Defensive effort by Henry and McQuaid helps Spartans stifle Gophers

Matt Charboneau
The Detroit News

Des Moines, Iowa — Aaron Henry and Matt McQuaid didn’t light up the scoreboard on Saturday night, but that hardly took away from what the tandem meant to Michigan State.

Michigan State forward Aaron Henry (11) and Michigan State forward Kenny Goins (25) converge on Minnesota guard Amir Coffey (5) in the second half.

The No. 2-seeded Spartans rolled over No. 10 Minnesota, 70-50, in the second round of the NCAA Tournament’s East Region at Wells Fargo Arena, and they used a balanced scoring attack and some timely buckets by Cassius Winston to do it.

But Michigan State also got a stellar defensive effort from Henry and McQuaid as they teamed to slow down two of Minnesota’s best scorers. Freshman Gabe Kalscheur scored only two points while junior Amir Coffey had 27 but took 24 shots to get there.

“Probably the unsung heroes were probably Matt McQuaid and Aaron Henry,” Michigan State coach Tom Izzo said. “Aaron had nine rebounds and his defense was great. Coffey got 27 and Aaron was on him a lot, but he took 24 shots. I thought Aaron Henry’s defense was phenomenal.”

Henry drew most of the time on Coffey while McQuaid was on Kalscheur. There was some switching in the second half, but overall, both were dialed in.

Izzo said it showed the Spartans have now found another solid defender after losing Joshua Langford to injury in late December.

“He did a hell of a job,” Izzo said of Henry. “We don’t put many freshmen on the best players. We did a hell of a job with McQuaid, too. We were worried about Kalscheur as good as he played the last game, so now we’ve got two lock-down defenders like we started the year with — McQuaid a little and, of course, Josh Langford, and that really helps.”

Henry finished with nine points and nine rebounds, as well, capping a whirlwind weekend that had him in the center of some controversy when Izzo was criticized for yelling at Henry in the win over Bradley on Thursday.

For Henry, his assignment of checking Coffey was another example of the trust his coach has in him.

“When Coach Izzo trusts me guarding a player like that, that says a lot for him,” Henry said. “He stayed on me the whole way, he knows it’s not an easy task. He tried to bear with me without yelling at me, but he did, and I like that when he does that because I know he’s there for me still and he cares. It’s huge for him to do that for me and (Coffey is) a tough cover.

“He said it was a good bounceback game for me to have. All the stuff going on, he didn’t know how a freshman was gonna react like me. I appreciate him for staying on me. It shows how much he cares and shows why I came here.”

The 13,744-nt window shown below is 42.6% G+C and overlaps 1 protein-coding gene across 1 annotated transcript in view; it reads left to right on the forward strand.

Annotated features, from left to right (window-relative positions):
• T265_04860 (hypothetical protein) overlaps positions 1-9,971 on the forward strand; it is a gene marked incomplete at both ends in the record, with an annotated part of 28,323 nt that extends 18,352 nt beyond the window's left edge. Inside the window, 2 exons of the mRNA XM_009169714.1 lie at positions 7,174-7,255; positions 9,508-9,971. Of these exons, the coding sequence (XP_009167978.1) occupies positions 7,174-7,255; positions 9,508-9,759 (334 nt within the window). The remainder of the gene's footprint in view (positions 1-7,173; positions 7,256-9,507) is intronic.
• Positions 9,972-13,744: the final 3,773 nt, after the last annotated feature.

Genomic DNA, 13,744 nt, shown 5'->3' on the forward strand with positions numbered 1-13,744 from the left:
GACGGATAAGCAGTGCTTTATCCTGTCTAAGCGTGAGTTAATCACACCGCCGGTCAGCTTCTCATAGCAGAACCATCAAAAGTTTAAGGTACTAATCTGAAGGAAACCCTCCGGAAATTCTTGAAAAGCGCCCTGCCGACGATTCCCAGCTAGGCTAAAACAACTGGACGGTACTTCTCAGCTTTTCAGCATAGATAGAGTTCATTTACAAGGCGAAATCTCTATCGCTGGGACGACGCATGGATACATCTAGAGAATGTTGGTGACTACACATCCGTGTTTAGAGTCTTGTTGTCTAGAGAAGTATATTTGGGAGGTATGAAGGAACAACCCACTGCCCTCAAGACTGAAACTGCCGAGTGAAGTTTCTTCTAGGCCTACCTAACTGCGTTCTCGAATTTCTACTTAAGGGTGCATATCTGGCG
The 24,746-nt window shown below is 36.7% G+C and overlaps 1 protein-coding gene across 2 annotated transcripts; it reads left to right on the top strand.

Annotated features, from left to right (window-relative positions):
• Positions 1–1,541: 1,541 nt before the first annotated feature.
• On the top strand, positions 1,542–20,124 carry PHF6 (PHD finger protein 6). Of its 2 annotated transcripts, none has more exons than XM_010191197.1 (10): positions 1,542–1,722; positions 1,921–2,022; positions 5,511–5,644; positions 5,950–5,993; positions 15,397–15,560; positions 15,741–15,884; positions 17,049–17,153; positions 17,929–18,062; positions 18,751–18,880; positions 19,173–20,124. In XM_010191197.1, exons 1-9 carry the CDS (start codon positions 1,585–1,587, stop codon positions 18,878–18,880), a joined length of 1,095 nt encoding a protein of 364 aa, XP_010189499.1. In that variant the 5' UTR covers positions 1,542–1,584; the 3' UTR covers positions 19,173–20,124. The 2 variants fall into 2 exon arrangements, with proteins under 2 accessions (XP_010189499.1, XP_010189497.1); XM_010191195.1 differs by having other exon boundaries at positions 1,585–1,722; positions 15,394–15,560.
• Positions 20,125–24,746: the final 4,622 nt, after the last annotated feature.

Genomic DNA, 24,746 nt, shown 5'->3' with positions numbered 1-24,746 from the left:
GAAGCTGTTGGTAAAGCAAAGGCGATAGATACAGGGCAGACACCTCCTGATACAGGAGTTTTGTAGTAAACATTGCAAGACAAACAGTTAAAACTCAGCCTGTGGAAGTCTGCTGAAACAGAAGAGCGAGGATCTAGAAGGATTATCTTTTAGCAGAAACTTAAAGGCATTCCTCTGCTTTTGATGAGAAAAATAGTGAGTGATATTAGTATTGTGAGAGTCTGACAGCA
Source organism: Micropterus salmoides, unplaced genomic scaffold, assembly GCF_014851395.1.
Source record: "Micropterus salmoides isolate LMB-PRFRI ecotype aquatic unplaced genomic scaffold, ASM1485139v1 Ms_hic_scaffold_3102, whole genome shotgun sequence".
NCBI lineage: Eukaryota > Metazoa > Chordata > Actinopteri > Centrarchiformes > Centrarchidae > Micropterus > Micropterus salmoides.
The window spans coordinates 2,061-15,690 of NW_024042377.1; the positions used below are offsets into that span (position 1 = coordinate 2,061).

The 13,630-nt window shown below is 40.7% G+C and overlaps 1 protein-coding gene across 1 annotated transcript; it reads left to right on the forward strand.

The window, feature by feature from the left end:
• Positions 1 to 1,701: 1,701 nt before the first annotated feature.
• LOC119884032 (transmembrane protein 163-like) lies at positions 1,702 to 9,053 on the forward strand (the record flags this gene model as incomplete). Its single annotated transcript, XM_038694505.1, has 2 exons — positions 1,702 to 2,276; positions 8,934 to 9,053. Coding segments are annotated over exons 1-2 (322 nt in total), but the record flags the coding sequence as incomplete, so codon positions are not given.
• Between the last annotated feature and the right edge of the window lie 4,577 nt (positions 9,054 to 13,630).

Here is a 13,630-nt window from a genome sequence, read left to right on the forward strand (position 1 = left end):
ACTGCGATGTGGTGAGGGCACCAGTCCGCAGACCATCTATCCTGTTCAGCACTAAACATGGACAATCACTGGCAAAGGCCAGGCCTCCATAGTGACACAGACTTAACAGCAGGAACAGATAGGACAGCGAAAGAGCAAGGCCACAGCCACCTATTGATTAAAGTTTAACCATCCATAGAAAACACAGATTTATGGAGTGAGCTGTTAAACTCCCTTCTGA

Ward back in form

Junior center Nick Ward played 19:44, the most playing time he’s received since returning from a broken hand at the start of the Big Ten tournament.

He finished with nine points and seven rebounds and was 4-for-8 shooting.

“I'm just getting back in the swing of things,” Ward said. “I was out (three) weeks, so I'm just excited to be on the court. I'm starting to feel like my regular self again. So, I'm good, personally.”

Just getting Ward back as a regular part of the rotation will be critical for the Spartans as they move forward. But with a chance for some more practice time, there’s the hope he’ll start to get back to being more of a contributor, as he was at times on Saturday.

“Since Nick has been back, we had two practices before the Big Ten tournament and now we have 1 1/2  practices since then,” Izzo said. “Now we go back Sunday, probably take the day off Monday and then Tuesday, Wednesday, Thursday get to practice and that's going to be good for him. I think the guys were good and they wanted to get the ball into him. They know he's been hurting. He's averaging 17, 18 points a game and it's taken away from you and you want to get it all back in one possession.

“I thought he was really good early and then all of the sudden he started forcing a few things and then he settled down late and that was a big step to keep him in there late. So I'm happy for Nick. It's be not easy to do what he's trying to do.”

Slam dunks

Michigan State turned the ball over 22 times against Minnesota, the third time this season it has given the ball up 20 or more times in a game. It is the second time the Spartans have won such a game after beating Texas in November after committing 24 turnovers. They gave the ball up 24 times in a loss at Illinois in early February.

“I thought we were very sloppy,” Izzo said. “The turnovers were borderline ridiculous. I almost had to take a check at halftime if we were color blind because we threw some right to them.”

… Izzo now has 50 NCAA Tournament victories, moving him into fifth place all-time.

… Michigan State improved to 22-6 in the second game of a weekend in the NCAA Tournament.

… Michigan also won on Saturday, meaning the Big Ten is the only conference to send more than one team to the Sweet 16 in each of the last 12 seasons.

Twitter: @mattcharboneau